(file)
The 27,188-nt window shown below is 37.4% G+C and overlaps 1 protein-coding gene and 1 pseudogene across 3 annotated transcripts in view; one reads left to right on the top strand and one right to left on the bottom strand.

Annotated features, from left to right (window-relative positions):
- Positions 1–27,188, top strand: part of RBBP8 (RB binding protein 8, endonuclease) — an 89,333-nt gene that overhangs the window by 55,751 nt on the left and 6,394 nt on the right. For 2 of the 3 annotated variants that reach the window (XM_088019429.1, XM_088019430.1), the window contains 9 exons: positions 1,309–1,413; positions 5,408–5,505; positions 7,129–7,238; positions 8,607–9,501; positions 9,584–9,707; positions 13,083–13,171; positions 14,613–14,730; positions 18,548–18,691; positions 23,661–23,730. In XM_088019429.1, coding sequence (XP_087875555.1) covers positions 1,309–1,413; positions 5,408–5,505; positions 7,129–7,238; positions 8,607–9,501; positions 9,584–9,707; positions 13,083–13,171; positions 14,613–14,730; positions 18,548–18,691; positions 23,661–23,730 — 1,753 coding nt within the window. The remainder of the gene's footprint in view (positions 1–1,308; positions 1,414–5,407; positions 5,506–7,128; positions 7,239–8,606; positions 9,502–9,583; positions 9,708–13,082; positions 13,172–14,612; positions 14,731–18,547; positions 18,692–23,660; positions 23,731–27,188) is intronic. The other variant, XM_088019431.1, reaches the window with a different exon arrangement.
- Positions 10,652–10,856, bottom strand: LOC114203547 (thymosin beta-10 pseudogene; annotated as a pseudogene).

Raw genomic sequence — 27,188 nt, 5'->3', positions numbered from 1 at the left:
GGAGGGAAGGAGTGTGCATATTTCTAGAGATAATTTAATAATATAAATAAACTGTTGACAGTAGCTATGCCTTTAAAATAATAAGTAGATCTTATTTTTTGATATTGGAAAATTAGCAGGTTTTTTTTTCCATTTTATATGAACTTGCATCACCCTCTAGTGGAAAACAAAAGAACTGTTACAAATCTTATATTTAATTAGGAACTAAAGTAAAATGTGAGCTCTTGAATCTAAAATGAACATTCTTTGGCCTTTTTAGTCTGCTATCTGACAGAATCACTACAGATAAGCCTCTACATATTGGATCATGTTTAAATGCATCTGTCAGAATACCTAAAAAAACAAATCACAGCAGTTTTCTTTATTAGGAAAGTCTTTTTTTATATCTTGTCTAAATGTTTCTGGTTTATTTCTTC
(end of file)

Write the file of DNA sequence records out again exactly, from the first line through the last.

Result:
The 27,188-nt window shown below is 37.4% G+C and overlaps 1 protein-coding gene and 1 pseudogene across 3 annotated transcripts in view; one reads left to right on the top strand and one right to left on the bottom strand.

Annotated features, from left to right (window-relative positions):
- Positions 1–27,188, top strand: part of RBBP8 (RB binding protein 8, endonuclease) — an 89,333-nt gene that overhangs the window by 55,751 nt on the left and 6,394 nt on the right. For 2 of the 3 annotated variants that reach the window (XM_088019429.1, XM_088019430.1), the window contains 9 exons: positions 1,309–1,413; positions 5,408–5,505; positions 7,129–7,238; positions 8,607–9,501; positions 9,584–9,707; positions 13,083–13,171; positions 14,613–14,730; positions 18,548–18,691; positions 23,661–23,730. In XM_088019429.1, coding sequence (XP_087875555.1) covers positions 1,309–1,413; positions 5,408–5,505; positions 7,129–7,238; positions 8,607–9,501; positions 9,584–9,707; positions 13,083–13,171; positions 14,613–14,730; positions 18,548–18,691; positions 23,661–23,730 — 1,753 coding nt within the window. The remainder of the gene's footprint in view (positions 1–1,308; positions 1,414–5,407; positions 5,506–7,128; positions 7,239–8,606; positions 9,502–9,583; positions 9,708–13,082; positions 13,172–14,612; positions 14,731–18,547; positions 18,692–23,660; positions 23,731–27,188) is intronic. The other variant, XM_088019431.1, reaches the window with a different exon arrangement.
- Positions 10,652–10,856, bottom strand: LOC114203547 (thymosin beta-10 pseudogene; annotated as a pseudogene).

Raw genomic sequence — 27,188 nt, 5'->3', positions numbered from 1 at the left:
GGAGGGAAGGAGTGTGCATATTTCTAGAGATAATTTAATAATATAAATAAACTGTTGACAGTAGCTATGCCTTTAAAATAATAAGTAGATCTTATTTTTTGATATTGGAAAATTAGCAGGTTTTTTTTTCCATTTTATATGAACTTGCATCACCCTCTAGTGGAAAACAAAAGAACTGTTACAAATCTTATATTTAATTAGGAACTAAAGTAAAATGTGAGCTCTTGAATCTAAAATGAACATTCTTTGGCCTTTTTAGTCTGCTATCTGACAGAATCACTACAGATAAGCCTCTACATATTGGATCATGTTTAAATGCATCTGTCAGAATACCTAAAAAAACAAATCACAGCAGTTTTCTTTATTAGGAAAGTCTTTTTTTATATCTTGTCTAAATGTTTCTGGTTTATTTCTTC